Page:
Tamim bin Hamad Al Thani, emir of Qatar, has affirmed to the French media Le Point that the country has no relationship with the Muslim Brotherhood organisation and that the causes for a (new) 'Arab Spring' are still present.
In other words, the countries of the Arab world could witness events similar to those of the uprisings that shook the region in 2011. "The root causes of the 'Arab Spring' are unfortunately still there. Poverty, unemployment, ... Have we solved these problems? No, on the contrary, they have worsened," said the emir.
The relationship between Qatar and the Muslim Brotherhood still resonates strongly in political and social spheres despite the fact that the country has taken pains to deny links with the Brotherhood on several occasions in various public appearances.
Indeed, just a day after Tamim bin Hamad Al Thani met with Le Point, he was visited in Doha by Abdel Fattah el-Sisi, President of Egypt, the birthplace of the Brotherhood and the country's largest opposition group. His visit took place in the context of the Economic Forum organised by Qatar.
An image that only a few years ago was unthinkable due to relations between Cairo and Doha, which were severed when al-Sisi came to power in 2014. His predecessor, Mohamed Morsi, however, was the visible face of the Muslim Brotherhood and maintained excellent relations with Qatar, Saudi Arabia and its Wahhabi splinter.
At the time, the citizens' and political movement that took place in 2011, and which in Egypt had a greater resonance during 2012 and 2013, had a strong impact on the world. Young people in countries such as Egypt, Tunisia, Syria and Libya took to the streets to demand more rights, social justice and political reform. However, the petitions that were produced publicly were disregarded by both political leaders and organisations that were supposed to support this civil sector, leading to social disenchantment and triggering serious events and even a war that continues today in Syria. In fact, Tunisia has been the only country to manage to 'stabilise' its situation through reforms and social dialogue.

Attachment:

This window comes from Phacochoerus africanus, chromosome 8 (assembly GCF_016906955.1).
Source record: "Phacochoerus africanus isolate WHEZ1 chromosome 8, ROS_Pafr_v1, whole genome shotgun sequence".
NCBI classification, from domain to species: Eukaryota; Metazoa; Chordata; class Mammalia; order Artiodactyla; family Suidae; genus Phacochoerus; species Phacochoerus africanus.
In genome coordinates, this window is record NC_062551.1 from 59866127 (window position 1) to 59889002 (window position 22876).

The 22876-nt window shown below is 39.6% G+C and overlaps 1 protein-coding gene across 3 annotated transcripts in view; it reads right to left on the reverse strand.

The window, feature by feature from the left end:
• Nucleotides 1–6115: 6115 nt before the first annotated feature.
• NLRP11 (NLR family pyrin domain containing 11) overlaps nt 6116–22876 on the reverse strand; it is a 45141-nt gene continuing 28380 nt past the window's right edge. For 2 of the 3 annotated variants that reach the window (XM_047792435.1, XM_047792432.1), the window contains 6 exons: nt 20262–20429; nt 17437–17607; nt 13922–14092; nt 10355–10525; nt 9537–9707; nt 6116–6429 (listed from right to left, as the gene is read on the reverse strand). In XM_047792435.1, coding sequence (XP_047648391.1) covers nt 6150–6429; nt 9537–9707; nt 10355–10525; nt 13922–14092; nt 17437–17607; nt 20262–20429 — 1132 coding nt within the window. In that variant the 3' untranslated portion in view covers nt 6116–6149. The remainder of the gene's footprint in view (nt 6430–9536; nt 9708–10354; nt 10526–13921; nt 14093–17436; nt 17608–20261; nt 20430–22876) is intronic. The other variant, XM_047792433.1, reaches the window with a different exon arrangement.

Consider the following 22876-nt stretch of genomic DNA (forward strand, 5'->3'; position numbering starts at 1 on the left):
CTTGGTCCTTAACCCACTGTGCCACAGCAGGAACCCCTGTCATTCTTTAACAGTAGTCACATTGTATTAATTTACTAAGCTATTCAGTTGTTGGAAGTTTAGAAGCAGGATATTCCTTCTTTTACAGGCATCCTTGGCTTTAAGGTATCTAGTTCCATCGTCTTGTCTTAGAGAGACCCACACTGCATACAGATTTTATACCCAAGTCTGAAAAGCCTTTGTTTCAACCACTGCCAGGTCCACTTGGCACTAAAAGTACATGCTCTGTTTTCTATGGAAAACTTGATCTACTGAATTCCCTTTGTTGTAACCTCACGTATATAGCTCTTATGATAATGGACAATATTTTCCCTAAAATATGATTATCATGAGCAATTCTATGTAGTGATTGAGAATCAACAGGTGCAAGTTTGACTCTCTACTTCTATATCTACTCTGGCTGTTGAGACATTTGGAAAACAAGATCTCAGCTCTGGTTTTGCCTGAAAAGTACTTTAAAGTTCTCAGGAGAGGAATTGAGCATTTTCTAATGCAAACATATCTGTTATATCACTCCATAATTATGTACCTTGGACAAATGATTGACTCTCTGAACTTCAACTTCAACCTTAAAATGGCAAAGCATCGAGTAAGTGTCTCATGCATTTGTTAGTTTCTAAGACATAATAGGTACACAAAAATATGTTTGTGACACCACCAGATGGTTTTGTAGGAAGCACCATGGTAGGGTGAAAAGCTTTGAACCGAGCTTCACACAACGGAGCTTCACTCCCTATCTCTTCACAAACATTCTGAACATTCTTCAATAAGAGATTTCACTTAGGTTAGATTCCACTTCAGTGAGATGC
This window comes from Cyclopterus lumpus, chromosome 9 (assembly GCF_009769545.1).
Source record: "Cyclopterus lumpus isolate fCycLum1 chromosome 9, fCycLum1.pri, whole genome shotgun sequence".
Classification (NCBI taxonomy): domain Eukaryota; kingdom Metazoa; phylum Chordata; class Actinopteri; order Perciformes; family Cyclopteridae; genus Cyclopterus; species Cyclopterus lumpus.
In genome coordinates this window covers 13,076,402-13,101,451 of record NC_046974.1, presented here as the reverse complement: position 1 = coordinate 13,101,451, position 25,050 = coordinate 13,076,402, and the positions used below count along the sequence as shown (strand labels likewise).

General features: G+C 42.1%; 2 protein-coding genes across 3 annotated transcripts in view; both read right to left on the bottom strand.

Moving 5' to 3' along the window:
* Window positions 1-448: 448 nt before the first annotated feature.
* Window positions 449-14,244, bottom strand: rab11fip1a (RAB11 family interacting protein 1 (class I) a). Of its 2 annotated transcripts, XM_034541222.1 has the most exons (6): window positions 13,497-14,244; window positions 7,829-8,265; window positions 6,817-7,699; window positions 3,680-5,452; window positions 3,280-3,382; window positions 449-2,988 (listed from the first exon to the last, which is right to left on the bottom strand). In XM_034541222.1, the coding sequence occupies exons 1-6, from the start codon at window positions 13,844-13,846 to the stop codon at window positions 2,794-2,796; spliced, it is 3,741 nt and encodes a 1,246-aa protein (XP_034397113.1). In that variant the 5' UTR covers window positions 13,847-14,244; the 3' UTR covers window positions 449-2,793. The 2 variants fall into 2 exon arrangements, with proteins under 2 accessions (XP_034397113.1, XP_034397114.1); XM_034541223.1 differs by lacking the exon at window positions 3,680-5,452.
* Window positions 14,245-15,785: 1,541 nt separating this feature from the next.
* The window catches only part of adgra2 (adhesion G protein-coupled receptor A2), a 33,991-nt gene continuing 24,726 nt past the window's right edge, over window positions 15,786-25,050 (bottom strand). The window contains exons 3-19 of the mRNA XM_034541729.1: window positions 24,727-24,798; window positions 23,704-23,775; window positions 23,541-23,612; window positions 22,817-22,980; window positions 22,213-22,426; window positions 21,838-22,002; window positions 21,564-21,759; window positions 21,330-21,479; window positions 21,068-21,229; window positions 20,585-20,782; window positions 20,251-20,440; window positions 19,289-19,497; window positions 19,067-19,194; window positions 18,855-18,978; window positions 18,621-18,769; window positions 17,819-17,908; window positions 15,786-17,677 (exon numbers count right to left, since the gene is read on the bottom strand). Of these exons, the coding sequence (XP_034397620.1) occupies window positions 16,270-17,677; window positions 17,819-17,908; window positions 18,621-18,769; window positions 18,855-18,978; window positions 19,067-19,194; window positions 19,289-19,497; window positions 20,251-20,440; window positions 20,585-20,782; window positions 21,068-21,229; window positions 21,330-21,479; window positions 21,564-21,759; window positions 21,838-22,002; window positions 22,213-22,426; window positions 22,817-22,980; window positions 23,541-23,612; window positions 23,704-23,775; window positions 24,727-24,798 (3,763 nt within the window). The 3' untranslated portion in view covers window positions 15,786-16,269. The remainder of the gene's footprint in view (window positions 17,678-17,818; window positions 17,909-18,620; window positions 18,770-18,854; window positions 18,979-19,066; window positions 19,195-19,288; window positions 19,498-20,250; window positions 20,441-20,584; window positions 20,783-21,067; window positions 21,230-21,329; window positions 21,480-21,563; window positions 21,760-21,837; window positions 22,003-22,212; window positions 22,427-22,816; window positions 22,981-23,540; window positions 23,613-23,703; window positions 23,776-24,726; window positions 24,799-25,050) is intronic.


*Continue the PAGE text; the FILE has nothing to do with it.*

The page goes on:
Rupture with neighbouring countries
In 2017, Qatar would suffer another small political earthquake by breaking off relations with neighbouring countries such as Saudi Arabia, Egypt and the United Arab Emirates, the cause of which was precisely the public support that the country seemed to show for the Muslim Brotherhood from Doha. In 2021, ties were resumed and Doha appeared committed to establishing closer ties with the Gulf blocs and leaving behind a recent past of head-on clashes and regional economic and diplomatic isolation.
Today, Bin Hamad Al Thani says: "There are no such ties. There are no active members of the Muslim Brotherhood or related organisations in Qatar".
Qatar is undoubtedly trying to protect its foreign policy. For example, it currently has close ties with the United States. A bond it would not want to break by publicly supporting the Brotherhood - considered by some countries to be a terrorist organisation - although, as the emir says: "Our country is a great ally of the United States and the West in general, but our main importer of liquefied natural gas (LNG) is China".
It is also worth noting that Qatar will host the World Cup in November this year. It will be then that the whole world will turn its eyes to the emirate.
Then the world will be aware of the complexity that surrounds Qatar, a country that straddles tradition and Western luxury. "We are the first Arab country to host such a world event. It is very important for the youth, especially in the Arab world," says the emir about the organisation of the tournament.